Repeatability and agreement of central corneal thickness measurement with non-contact methods: a comparative study
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To compare the central corneal thickness (CCT) measurements and reliability of RTVue XR-100 anterior segment optical coherence tomography (AS-OCT), AL-scan optical biometer and Schwind Sirius anterior segment analysis system.
The CCT was measured in one hundred and twenty-seven eyes of 127 healthy subjects with AS-OCT, AL-scan and Sirius system. Mean CCT was compared among the instruments, and the level of agreement was assessed using Bland–Altman plots. One eye each of 30 subjects was randomly assigned for intrasession intraoperator and interoperator repeatability which was assessed using coefficient of variation and intraclass correlation coefficient.
Mean CCT with AS-OCT, AL-scan and Sirius system was 496.72 ± 32.75, 507.43 ± 33.54 and 512.08 ± 33.1 µm, respectively. There was no statistically significant difference between AL-scan and Sirius system (p = 0.26). Significant difference was found between AS-OCT/AL-scan (p = 0.01) and AS-OCT/Sirius system (p < 0.0001). Bland–Altman analysis showed a high level of agreement between AL-Scan/Sirius system (Mean difference −4.6 µm) and a low level of agreement between AS-OCT/AL-scan (Mean difference −10.7 µm) and OCT/Sirius system (Mean difference −15.4 µm).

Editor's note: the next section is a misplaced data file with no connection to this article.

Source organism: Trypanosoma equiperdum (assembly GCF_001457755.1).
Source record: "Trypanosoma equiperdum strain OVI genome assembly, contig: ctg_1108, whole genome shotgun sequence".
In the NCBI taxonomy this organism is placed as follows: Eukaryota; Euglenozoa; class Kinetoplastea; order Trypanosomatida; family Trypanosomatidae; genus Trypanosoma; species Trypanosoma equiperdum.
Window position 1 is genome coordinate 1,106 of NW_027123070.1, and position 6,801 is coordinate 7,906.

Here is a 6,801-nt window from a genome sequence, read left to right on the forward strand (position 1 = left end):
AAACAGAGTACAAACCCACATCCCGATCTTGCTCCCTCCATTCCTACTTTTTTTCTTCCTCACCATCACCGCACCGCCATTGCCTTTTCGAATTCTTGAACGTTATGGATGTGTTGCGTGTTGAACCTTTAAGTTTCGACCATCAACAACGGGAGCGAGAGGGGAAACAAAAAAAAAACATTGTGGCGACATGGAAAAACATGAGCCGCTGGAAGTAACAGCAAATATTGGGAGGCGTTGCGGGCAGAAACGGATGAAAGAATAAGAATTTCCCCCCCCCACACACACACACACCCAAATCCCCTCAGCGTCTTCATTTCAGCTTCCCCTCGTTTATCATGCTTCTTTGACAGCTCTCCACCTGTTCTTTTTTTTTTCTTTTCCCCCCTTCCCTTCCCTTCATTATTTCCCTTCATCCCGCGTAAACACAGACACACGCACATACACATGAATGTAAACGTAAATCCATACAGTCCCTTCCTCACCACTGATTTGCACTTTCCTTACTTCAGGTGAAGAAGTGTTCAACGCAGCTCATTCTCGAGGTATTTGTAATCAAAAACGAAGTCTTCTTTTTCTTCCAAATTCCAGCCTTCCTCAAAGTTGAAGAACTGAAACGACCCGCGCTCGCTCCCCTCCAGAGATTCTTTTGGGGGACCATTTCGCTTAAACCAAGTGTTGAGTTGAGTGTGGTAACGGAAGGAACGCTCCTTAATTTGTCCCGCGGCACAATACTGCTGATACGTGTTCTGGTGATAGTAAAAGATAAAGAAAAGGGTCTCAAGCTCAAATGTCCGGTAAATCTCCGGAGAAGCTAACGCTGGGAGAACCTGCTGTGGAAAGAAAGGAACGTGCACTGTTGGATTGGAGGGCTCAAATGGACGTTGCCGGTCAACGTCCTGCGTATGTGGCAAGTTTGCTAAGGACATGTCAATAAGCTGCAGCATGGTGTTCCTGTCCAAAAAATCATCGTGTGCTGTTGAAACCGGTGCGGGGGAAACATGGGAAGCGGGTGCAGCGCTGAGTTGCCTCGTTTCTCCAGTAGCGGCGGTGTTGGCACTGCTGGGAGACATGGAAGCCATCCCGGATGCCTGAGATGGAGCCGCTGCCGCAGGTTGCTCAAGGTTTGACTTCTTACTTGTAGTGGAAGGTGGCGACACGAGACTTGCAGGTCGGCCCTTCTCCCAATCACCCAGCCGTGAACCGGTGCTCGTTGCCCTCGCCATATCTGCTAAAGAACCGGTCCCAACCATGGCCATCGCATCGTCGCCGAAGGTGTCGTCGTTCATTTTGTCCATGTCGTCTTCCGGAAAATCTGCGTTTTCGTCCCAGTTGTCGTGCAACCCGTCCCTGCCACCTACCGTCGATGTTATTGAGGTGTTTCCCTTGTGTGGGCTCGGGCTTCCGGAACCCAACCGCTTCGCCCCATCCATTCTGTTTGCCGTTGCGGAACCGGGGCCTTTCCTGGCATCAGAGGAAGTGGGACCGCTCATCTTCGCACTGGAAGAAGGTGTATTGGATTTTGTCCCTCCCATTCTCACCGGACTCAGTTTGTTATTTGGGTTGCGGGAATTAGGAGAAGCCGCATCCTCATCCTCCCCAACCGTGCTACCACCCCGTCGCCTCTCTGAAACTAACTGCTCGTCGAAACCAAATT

AS-OCT underestimated CCT measurements when compared to other two devices in healthy subjects. Hence, one must be cautious when analyzing the results from different machines and should be aware that the measurement values are not interchangeable.
KeywordsCCT measurement RTVue XR-100 anterior segment optical coherence tomography AL-scan optical biometer Schwind Sirius anterior segment analysis system
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Conflict of interest
All authors certify that they have no affiliations with or involvement in any organization or entity with any financial interest (such as honoraria; educational grants; participation in speakers’ bureaus; membership, employment, consultancies, stock ownership, or other equity interest; and expert testimony or patent-licensing arrangements), or non-financial interest (such as personal or professional relationships, affiliations, knowledge or beliefs) in the subject matter or materials discussed in this manuscript.
All procedures performed in studies involving human participants were in accordance with the ethical standards of the institutional and/or national research committee and with the 1964 Helsinki Declaration and its later amendments or comparable ethical standards.
Informed consent was obtained from all individual participants included in the study.